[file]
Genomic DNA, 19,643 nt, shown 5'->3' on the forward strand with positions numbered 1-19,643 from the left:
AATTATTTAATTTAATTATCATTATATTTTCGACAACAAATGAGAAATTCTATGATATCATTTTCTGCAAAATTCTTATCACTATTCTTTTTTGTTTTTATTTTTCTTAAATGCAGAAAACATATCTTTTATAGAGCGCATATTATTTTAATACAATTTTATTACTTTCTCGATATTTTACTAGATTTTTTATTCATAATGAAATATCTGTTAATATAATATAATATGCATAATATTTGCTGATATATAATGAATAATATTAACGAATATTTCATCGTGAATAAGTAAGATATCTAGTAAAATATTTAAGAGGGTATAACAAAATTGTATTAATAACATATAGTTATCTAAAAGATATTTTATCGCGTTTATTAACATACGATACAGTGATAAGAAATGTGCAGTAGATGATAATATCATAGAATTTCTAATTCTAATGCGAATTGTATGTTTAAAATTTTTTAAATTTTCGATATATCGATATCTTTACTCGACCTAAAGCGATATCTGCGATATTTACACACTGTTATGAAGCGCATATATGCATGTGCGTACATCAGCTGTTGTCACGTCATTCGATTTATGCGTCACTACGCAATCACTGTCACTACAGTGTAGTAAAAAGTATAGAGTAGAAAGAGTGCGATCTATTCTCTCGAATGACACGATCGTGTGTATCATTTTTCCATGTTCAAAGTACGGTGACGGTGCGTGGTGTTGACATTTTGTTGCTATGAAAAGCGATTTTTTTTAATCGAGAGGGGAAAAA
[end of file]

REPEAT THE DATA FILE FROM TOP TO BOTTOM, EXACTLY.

Genomic DNA, 19,643 nt, shown 5'->3' on the forward strand with positions numbered 1-19,643 from the left:
AATTATTTAATTTAATTATCATTATATTTTCGACAACAAATGAGAAATTCTATGATATCATTTTCTGCAAAATTCTTATCACTATTCTTTTTTGTTTTTATTTTTCTTAAATGCAGAAAACATATCTTTTATAGAGCGCATATTATTTTAATACAATTTTATTACTTTCTCGATATTTTACTAGATTTTTTATTCATAATGAAATATCTGTTAATATAATATAATATGCATAATATTTGCTGATATATAATGAATAATATTAACGAATATTTCATCGTGAATAAGTAAGATATCTAGTAAAATATTTAAGAGGGTATAACAAAATTGTATTAATAACATATAGTTATCTAAAAGATATTTTATCGCGTTTATTAACATACGATACAGTGATAAGAAATGTGCAGTAGATGATAATATCATAGAATTTCTAATTCTAATGCGAATTGTATGTTTAAAATTTTTTAAATTTTCGATATATCGATATCTTTACTCGACCTAAAGCGATATCTGCGATATTTACACACTGTTATGAAGCGCATATATGCATGTGCGTACATCAGCTGTTGTCACGTCATTCGATTTATGCGTCACTACGCAATCACTGTCACTACAGTGTAGTAAAAAGTATAGAGTAGAAAGAGTGCGATCTATTCTCTCGAATGACACGATCGTGTGTATCATTTTTCCATGTTCAAAGTACGGTGACGGTGCGTGGTGTTGACATTTTGTTGCTATGAAAAGCGATTTTTTTTAATCGAGAGGGGAAAAA